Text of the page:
A fast-track Bill to begin the process of leaving the EU is to be raced through Parliament after the Government lost its Article 50 appeal in the Supreme Court.
Within hours of the 8-3 ruling by the Supreme Court judges, the Brexit Secretary David Davis told MPs legislation would be introduced in the Commons later this week.
But in a statement on the Government’s response to the widely-expected court defeat, he warned MPs against attempting to sabotage the legislation in the Commons or the Lords.
“The purpose of this Bill is simply to give the Government the power to invoke Article 50 and begin the process of leaving the European Union,” Mr Davis told MPs.
“That’s what the British people voted for and it’s what they would expect.
“Parliament will rightly scrutinise and debate this legislation.
“But I trust no-one will seek to make it a vehicle for attempts to thwart the will of the people or frustrate or delay the process of exiting the European Union.”
Mr Davis said the judgment did not affect the fact Britain will be leaving the EU in line with the result of last year’s referendum, saying: “There can be no turning back.
“The point of no return was passed on June 23 last year.”
But Labour’s Brexit spokesman Sir Keir Starmer said to loud cheers from MPs: “What a waste of time and money!”
He said it was 82 days since the decision against the Government in the High Court and demanded to know: “How much did this cost?”
The Commons clashes came after the Supreme Court rejected an appeal by ministers against a High Court judgment blocking their decision to begin Britain’s exit from the European Union without Parliament having a say.
The Supreme Court ruling was immediately welcomed by Gina Miller, the lead claimant in the case against the Government.
But there was better news for the Government when the Supreme Court judges unanimously rejected the argument that Theresa May must also consult devolved administrations in Scotland, Wales and Northern Ireland before triggering Article 50.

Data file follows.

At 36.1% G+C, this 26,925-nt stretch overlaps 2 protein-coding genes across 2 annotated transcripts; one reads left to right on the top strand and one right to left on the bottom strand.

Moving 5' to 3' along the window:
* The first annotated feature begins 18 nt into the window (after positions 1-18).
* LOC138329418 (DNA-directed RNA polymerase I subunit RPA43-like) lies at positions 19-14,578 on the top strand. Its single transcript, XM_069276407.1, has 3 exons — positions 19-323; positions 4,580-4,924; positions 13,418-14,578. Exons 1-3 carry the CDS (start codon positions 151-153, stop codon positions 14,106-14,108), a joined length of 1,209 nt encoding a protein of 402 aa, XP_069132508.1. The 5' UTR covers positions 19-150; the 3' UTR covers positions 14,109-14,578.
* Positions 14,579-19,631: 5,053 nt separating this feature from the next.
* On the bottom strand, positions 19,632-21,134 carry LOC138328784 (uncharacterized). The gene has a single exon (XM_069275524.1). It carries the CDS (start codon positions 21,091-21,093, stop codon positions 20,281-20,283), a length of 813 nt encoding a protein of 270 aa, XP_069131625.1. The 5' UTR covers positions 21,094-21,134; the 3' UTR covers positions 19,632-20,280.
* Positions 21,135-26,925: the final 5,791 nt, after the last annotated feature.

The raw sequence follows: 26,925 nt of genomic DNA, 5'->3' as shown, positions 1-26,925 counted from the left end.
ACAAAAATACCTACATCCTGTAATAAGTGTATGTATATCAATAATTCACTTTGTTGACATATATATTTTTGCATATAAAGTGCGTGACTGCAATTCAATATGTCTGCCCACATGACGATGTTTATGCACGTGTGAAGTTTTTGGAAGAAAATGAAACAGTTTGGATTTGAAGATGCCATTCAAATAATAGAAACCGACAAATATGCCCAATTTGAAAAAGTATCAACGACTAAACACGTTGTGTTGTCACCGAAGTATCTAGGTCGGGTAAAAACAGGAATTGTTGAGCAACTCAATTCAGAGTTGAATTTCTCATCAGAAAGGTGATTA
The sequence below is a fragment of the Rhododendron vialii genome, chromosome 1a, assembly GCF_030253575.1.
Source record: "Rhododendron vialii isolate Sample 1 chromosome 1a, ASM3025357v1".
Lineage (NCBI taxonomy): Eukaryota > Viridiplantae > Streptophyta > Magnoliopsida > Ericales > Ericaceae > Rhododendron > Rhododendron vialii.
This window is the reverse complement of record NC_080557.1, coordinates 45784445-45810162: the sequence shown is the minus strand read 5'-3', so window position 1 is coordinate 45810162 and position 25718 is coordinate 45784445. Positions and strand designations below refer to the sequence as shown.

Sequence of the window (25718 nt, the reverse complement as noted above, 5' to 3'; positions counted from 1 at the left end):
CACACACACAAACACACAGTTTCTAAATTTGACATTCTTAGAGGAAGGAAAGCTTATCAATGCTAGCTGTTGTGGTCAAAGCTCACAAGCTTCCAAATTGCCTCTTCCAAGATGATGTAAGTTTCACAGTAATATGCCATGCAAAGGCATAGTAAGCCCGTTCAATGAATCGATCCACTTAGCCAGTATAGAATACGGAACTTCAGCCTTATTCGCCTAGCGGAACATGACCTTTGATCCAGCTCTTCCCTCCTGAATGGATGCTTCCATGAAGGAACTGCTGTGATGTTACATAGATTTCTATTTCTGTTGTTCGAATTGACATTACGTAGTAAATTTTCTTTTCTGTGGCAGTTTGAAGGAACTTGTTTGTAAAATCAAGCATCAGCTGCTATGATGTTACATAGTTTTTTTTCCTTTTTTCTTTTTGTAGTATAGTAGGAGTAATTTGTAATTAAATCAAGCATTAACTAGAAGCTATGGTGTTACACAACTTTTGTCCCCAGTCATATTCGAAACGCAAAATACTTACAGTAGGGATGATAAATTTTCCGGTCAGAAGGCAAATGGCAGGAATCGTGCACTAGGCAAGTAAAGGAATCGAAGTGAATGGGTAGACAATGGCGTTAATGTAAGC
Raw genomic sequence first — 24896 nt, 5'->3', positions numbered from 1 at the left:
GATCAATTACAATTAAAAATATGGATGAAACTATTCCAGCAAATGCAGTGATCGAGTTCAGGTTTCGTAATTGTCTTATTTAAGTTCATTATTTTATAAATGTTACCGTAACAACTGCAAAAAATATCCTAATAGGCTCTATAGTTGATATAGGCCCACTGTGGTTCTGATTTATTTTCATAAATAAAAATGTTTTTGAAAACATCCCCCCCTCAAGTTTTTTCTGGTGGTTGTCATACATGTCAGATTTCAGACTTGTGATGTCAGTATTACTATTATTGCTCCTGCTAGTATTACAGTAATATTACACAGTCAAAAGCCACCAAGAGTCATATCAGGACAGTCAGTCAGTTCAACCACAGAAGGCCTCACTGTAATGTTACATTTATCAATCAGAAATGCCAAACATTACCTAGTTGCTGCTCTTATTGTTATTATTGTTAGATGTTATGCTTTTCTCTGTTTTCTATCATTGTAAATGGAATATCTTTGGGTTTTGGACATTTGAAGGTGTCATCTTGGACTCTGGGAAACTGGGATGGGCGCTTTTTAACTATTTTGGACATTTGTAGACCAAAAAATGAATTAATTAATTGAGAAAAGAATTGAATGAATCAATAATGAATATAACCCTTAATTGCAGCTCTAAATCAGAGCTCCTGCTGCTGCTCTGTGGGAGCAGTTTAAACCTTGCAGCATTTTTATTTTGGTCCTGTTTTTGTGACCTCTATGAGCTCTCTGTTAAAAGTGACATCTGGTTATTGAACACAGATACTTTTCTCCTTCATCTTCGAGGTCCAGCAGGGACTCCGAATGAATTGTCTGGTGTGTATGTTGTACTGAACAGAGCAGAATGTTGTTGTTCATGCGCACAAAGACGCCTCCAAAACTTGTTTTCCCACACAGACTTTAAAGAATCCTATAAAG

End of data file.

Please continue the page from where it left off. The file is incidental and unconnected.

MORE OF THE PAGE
Standing outside the court after the ruling, the Attorney General Jeremy Wright – who led the Government’s legal fight – said ministers were disappointed by the ruling, but added: “The Government will comply with the judgment of the court and do all that is necessary to implement it.”
Downing Street also said the Government respected the Supreme Court’s decision.
“The British people voted to leave the EU, and the Government will deliver on their verdict – triggering Article 50, as planned, by the end of March,” said a spokesman.
“Today’s ruling does nothing to change that.”
In his response, the Labour leader Jeremy Corbyn said his party would not frustrate the process for invoking Article 50, but would seek to amend the legislation to prevent the UK becoming a “bargain-basement tax haven”.
The SNP’s foreign affairs spokesman Alex Salmond said his party would table multiple amendments to the Bill, adding:
“If Theresa May is intent on being true to her word that Scotland and the other devolved administrations are equal partners in this process, then now is the time to show it.”
The Liberal Democrats, who have just nine MPs but more than 100 peers, said they would vote against Article 50 unless there is a guarantee of the public having a vote on the final deal, said leader Tim Farron.
But UKIP’s new leader Paul Nuttall warned MPs and peers not to hamper the passage of the legislation.
“The will of the people will be heard, and woe betide those politicians or parties that attempt to block, delay, or in any other way subvert that will,” he said.
In the Commons exchanges after Mr Davis’s statement, Labour’s Hilary Benn, chairman of the Exiting the EU Committee, called for a White Paper on the Government’s Brexit objectives so they can be considered by MPs.
He added to Mr Davis: “Because if the Government does not do so then … it’ll be showing a lack of respect for this House of Commons.”
But Tory Eurosceptic John Redwood said: “If someone votes against sending the Article 50 letter, aren’t they voting against restoring the very parliamentary sovereignty they called in aid?
“Don’t the British people want a proper Parliament, not a puppet Parliament answering to Brussels, and doesn’t that require sending the letter soon?”